Film Review: Shallow, Garish ‘New Year’s Eve’ Ruins Your Holiday

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CHICAGO – “New Year’s Eve” is so garish and manipulative that it doesn’t really qualify as a film – it’s a product, no more an actual movie than a Hallmark card is a piece of poetry. It is corporate junk at its worst, so shallow that it’s almost remarkably thin, as if director Garry Marshall were trying to win a contest for lack of subtlety. Even the typical tropes of the genre can’t be successfully accomplished in that the bare minimum of romantic energy isn’t even achieved in half of its dozen or so subplots. A few less loathsome characters than “Valentine’s Day” make it a notch better but only because it’s so boring it’s not as easy to get infuriated.

HollywoodChicago.com Oscarman rating: 1.0/5.0
Rating: 1.0/5.0

Even more cluttered with characters than the last Marshall holiday movie, “New Year’s Eve” does have a couple of subplots that feature the bare minimum of entertainment that one wonders if they couldn’t have been extended into their own feature. However, without exception, every single storyline in “New Year’s Eve” is so easily summarized in one sentence that their impact in this feature is non-existent. “Dying man and his nurse.” “Two beautiful people stuck in an elevator.” “The singer and the girl who got away.” It’s like a game in which the writers struggled to see how many clichés they could squeeze in one movie. And we all lost.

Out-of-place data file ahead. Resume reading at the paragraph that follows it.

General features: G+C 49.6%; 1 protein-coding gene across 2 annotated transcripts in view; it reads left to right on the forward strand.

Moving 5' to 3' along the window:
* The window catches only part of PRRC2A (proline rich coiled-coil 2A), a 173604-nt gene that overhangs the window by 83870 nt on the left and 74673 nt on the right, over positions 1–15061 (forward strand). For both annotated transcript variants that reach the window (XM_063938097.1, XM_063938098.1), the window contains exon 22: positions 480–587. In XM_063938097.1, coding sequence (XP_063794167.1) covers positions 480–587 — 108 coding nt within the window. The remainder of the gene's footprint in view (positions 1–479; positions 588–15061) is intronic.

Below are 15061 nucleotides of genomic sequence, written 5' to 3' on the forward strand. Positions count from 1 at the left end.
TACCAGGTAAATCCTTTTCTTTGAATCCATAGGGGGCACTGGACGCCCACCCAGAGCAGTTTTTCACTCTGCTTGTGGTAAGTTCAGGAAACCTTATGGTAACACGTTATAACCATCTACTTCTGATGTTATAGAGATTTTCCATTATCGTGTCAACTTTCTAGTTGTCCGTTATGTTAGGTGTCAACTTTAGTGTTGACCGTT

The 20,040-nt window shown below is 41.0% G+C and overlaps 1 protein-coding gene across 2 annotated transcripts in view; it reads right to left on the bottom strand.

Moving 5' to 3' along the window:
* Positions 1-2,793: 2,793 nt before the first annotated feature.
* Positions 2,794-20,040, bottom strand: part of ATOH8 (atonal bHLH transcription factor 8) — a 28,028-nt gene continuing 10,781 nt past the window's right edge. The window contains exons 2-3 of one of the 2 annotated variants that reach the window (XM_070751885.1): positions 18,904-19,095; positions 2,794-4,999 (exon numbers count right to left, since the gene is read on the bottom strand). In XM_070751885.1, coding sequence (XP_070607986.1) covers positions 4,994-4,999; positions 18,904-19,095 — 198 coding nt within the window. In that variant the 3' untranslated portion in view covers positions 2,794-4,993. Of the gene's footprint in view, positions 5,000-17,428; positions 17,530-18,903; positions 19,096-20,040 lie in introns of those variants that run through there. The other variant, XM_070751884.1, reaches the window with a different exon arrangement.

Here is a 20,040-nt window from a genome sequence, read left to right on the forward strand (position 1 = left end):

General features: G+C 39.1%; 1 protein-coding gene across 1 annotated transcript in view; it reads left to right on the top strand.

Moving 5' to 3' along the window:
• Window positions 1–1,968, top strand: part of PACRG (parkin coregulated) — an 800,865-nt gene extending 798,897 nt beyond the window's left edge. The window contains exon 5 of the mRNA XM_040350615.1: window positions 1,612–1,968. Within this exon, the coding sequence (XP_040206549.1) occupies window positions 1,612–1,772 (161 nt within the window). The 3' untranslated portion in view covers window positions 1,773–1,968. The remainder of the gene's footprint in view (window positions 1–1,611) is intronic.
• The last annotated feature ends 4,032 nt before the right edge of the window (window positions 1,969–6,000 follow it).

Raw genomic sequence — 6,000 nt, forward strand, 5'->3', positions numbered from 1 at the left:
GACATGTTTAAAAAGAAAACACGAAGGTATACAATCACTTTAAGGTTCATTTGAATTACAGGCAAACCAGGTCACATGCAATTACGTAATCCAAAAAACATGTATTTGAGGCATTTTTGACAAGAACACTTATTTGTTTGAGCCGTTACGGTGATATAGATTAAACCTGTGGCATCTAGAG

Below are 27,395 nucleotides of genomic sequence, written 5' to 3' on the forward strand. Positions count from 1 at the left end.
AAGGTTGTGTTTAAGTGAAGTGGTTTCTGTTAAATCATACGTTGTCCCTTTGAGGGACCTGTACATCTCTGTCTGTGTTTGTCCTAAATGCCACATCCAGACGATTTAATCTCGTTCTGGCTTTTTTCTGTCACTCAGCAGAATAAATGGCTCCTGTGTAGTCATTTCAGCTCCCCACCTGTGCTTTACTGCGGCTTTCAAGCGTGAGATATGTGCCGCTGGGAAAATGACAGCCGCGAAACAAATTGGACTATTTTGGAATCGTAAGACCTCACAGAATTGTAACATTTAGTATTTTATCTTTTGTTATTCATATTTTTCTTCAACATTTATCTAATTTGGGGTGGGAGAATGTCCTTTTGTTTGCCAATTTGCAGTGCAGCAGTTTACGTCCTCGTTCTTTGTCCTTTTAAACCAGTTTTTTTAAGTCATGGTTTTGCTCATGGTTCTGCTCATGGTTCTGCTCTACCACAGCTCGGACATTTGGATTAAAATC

StarRead Brian Tallerico’s full review of “New Year’s Eve” in our reviews section.

Where do we begin to recap the plot? Of course, everything takes place on the titular date and many of the plotlines circle around the ball dropping in Times Square. Claire Morgan (Hilary Swank) is in charge of making sure the internationally-watched event goes off without a hitch. Of course, the ball gets stuck halfway up and poor Claire has to fret and panic while they try to fix it. Lucky for her, she’s got a supportive NYPD friend (Chris ‘Ludacris’ Bridges) to cock his head and nod reassuringly.

One of the most famous singers in the world, Jensen (Jon Bon Jovi), is scheduled to perform at both a party early in the evening and then in Times Square later. But Jensen has romantic drama in that the head chef for the party happens to be Laura (Katherine Heigl), a woman to whom he proposed and then, with no explanation other than this, ran away. Now he’s back, realizing the error of his ways while Laura tries to get over her understandable hatred of him and Ava (Sofia Vergara) pops by for goofy comic relief.

StarContinue reading for Brian Tallerico’s full “New Year’s Eve” review.

“New Year’s Eve” stars Hilary Swank, Jon Bon Jovi, Katherine Heigl, Lea Michele, Ashton Kutcher, Halle Berry, Robert De Niro, Sarah Jessica Parker, Abigail Breslin, Josh Duhamel, Michelle Pfeiffer, Zac Efron, Cary Elwes, Sofia Vergara, Chris ‘Ludacris’ Bridges, Carla Gugino, Seth Meyers, and Jessica Biel. It was written by Katherine Fugate and directed by Garry Marshall. It opens on December 9th, 2011.

New Year's Eve
New Year’s Eve
Photo credit: WB

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